Waverly closed her eyes. Her heart was hammering so hard in her chest that she thought she could feel it vibrate in the cool glass that pressed against her skin.


How had she managed to get herself into this situation? Given that she was about to be in real trouble, her first instinct was to blame Wynonna, but if she was honest, that wasn’t entirely fair.


“Dude, that was awesome . We should celebrate or something,” Wynonna had said.


“I thought you already celebrated by showering me with Sprite? My ears still feel sticky, by the way.”


“First of all, you brought that on yourself, and second of all, I was thinking something more like… getting drunk by the fire pit.”


Willa had raised an eyebrow at that. “There’s no booze allowed on camp grounds. Did you sneak some in?”


Her voice had sounded almost admiring as she asked, but Wynonna had only shrugged and shaken her head. “Gus searched my bags the same as yours, Wil.”


“You’d think she’d get over that one time when we were seventeen at some point.”


“Yes. It’s like it was somehow a huge breach of her trust that you, a seventeen-year-old, and I, a fifteen-year-old, stole our uncle’s scotch and embarrassed them by getting drunk and passing out in the showers. How surprising.”


Willa had been about to retort something when Waverly had heard herself interrupt: “ I think I might have an idea.”


As Waverly could now see clear as day, it had been a very stupid idea.


But there’d been two bottles of whiskey in her car – technically , not on camp grounds – and at the time, it had seemed super easy to just… pop out and get one of them.


(She’d packed them reluctantly, trying not to think too hard about the kind of situation they might come in handy for. She hadn’t foreseen this . She’d just known that there was a chance Wynonna might show up, and that at some point, they might have to talk about Curtis. And so she’d stashed the two bottles in the trunk; Varmint for Wynonna, Ardbeg for herself.)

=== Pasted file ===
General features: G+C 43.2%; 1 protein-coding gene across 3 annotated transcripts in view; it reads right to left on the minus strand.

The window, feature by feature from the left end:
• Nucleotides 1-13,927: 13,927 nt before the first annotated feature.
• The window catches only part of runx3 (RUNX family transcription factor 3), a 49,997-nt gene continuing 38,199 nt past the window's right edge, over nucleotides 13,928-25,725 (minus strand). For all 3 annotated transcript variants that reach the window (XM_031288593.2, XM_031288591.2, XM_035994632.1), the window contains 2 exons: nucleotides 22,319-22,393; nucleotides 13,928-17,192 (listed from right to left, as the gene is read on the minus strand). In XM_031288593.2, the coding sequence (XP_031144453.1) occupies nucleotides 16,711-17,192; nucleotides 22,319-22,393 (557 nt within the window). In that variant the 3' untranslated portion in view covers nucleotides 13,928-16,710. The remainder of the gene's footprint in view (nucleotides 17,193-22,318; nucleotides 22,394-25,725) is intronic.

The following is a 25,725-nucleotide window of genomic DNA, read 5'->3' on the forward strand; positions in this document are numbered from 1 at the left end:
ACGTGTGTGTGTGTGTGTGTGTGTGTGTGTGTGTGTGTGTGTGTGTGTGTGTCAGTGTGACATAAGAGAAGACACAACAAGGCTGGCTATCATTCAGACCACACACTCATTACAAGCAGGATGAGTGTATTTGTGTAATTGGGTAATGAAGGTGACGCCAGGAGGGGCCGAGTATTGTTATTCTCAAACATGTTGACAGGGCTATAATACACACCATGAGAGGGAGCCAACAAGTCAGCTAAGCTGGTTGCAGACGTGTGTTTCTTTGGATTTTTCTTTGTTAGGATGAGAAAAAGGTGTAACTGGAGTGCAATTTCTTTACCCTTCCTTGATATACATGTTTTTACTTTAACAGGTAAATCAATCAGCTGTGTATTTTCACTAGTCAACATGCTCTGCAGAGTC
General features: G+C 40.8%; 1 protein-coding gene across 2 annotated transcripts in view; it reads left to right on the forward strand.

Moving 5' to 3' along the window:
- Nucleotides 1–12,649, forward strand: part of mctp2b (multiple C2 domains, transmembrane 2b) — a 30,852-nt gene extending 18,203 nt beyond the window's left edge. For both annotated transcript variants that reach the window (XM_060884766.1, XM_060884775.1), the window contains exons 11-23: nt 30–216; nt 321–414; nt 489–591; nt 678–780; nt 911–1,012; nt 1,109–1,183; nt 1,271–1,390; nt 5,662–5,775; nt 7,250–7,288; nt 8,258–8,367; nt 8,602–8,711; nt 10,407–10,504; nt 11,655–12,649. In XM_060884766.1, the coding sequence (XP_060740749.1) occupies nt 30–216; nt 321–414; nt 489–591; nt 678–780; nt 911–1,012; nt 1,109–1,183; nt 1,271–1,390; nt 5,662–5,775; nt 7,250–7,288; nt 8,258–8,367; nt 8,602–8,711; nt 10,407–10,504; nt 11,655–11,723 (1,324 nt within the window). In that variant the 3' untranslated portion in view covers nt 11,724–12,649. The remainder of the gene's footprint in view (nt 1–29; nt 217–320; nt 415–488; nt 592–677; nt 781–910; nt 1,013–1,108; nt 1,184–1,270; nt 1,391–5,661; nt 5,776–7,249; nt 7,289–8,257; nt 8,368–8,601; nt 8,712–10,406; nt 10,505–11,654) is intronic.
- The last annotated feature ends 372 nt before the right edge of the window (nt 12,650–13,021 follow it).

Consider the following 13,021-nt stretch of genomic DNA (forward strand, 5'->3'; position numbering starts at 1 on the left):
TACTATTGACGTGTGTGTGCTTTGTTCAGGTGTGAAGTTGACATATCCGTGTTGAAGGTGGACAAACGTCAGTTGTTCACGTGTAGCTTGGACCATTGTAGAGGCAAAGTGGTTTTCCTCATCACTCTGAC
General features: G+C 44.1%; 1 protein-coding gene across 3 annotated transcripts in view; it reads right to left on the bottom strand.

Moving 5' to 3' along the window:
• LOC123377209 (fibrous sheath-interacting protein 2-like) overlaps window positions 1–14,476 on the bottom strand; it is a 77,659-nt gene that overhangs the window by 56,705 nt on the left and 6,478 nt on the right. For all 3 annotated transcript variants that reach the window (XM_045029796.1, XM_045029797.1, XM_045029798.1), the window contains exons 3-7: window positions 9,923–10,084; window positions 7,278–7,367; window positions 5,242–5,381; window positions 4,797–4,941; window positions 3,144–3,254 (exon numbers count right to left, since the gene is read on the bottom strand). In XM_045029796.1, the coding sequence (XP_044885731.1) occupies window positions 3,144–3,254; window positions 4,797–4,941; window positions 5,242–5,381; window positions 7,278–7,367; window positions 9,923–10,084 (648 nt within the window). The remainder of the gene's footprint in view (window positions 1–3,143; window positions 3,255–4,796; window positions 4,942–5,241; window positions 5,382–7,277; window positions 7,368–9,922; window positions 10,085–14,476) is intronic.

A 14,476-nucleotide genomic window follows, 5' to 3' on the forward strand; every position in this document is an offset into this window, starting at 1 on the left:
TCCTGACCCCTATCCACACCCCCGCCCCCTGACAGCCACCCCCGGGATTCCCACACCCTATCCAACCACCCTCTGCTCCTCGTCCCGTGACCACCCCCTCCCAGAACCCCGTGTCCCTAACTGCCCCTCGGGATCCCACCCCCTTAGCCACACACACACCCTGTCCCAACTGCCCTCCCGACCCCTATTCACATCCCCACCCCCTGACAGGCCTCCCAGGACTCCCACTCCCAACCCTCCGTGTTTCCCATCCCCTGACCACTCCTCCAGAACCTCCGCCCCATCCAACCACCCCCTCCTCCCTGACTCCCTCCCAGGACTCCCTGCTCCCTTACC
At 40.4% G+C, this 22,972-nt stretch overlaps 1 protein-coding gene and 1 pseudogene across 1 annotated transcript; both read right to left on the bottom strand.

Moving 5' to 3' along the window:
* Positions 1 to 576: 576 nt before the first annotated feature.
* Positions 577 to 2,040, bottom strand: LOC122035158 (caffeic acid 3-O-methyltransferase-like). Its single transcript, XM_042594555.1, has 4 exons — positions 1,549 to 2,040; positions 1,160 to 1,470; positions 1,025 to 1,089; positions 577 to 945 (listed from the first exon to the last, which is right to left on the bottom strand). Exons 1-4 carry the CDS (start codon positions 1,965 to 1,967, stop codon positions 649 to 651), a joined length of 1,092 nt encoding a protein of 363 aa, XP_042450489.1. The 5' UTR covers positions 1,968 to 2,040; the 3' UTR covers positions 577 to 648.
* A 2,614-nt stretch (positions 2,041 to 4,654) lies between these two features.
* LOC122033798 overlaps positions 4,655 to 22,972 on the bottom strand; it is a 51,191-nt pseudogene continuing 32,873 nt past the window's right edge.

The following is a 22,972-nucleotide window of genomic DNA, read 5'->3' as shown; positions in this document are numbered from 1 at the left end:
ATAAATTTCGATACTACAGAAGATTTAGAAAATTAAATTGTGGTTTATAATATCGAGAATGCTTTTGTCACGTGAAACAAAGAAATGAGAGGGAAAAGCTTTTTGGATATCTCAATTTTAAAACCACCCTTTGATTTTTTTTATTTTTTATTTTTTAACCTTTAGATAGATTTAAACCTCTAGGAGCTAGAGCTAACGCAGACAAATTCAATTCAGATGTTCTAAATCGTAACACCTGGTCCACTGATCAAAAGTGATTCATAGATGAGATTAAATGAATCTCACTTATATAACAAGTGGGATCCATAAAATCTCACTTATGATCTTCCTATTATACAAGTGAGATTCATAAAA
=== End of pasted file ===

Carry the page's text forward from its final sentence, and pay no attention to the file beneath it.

Except. I’ll just pop out and get it was far easier said than done.


Step one had gone over smoothly: Waverly had left her sisters to start the fire and snuck out to her Jeep.


Step two had immediately made her regret the lack of an actual plan : groping around for the bottle with the straight neck, Waverly had realized that she’d forgotten to bring something to hide the whiskey in.


This had made step three very difficult. Eventually, she’d just shoved the bottle under her crop top. Better than nothing, right? Right.


Wrong . Because here she was, halfway across camp, about to pass by the Homestead, and the door had just opened.


For a second, Waverly hoped that it would just be Doc, or maybe Xavier coming out of the house, but of course the universe wouldn’t let her off that easy – a moment later, the hushed voices of Gus and Randy Nedley wafted over.


Shit, shit, shit .


Right now, she was half-hidden in the shadows of one of the tents, but if the pair so much as glanced her way, they would definitely see her. Her, and the giant bulge in her crop top.

In hindsight, it would have been way smarter to just… carry the bottle in her hands, because it would have allowed her to hide it behind her back, or dump it behind the tent, but it was too late for that now.


Panicking, Waverly began to think of excuses, frantically searching for something that could soften the blow of Gus’s impending anger and disappointment.


I’m sorry, Gus, I was just going to bring this back to the car— no, she couldn’t lie, and also why would she hide the bottle under her shirt? I know there’s no excuse — she was literally trying to make excuses, that would only make things worse – Look, I’m an adult and we were going to be responsible about — God, no, that was not a good idea, she was doomed—


In that moment, a sharp whistle cut through the air, and then the tell-tale jangle of the pet tags on Hunter’s collar sounded from somewhere close by.


“Good evening,” Waverly heard Nicole say in a pleasant voice as she stepped into the light of the lamp hanging above the door. She said something else that Waverly couldn’t understand, but Gus and Nedley turned towards her, pulled into a conversation.


Waverly’s whole body slumped a little, relief flooding through her.


Thank God for small coincidences. Nicole had been at the right place at just the right time, and Waverly could safely sneak away behind the backs of her aunt and Chrissy’s dad.


She was almost in the clear when she looked back one last time to make sure they were still distracted – and Nicole noticed her. She looked her straight in the eye, smiling that warm smile of hers, and Waverly’s heart stopped.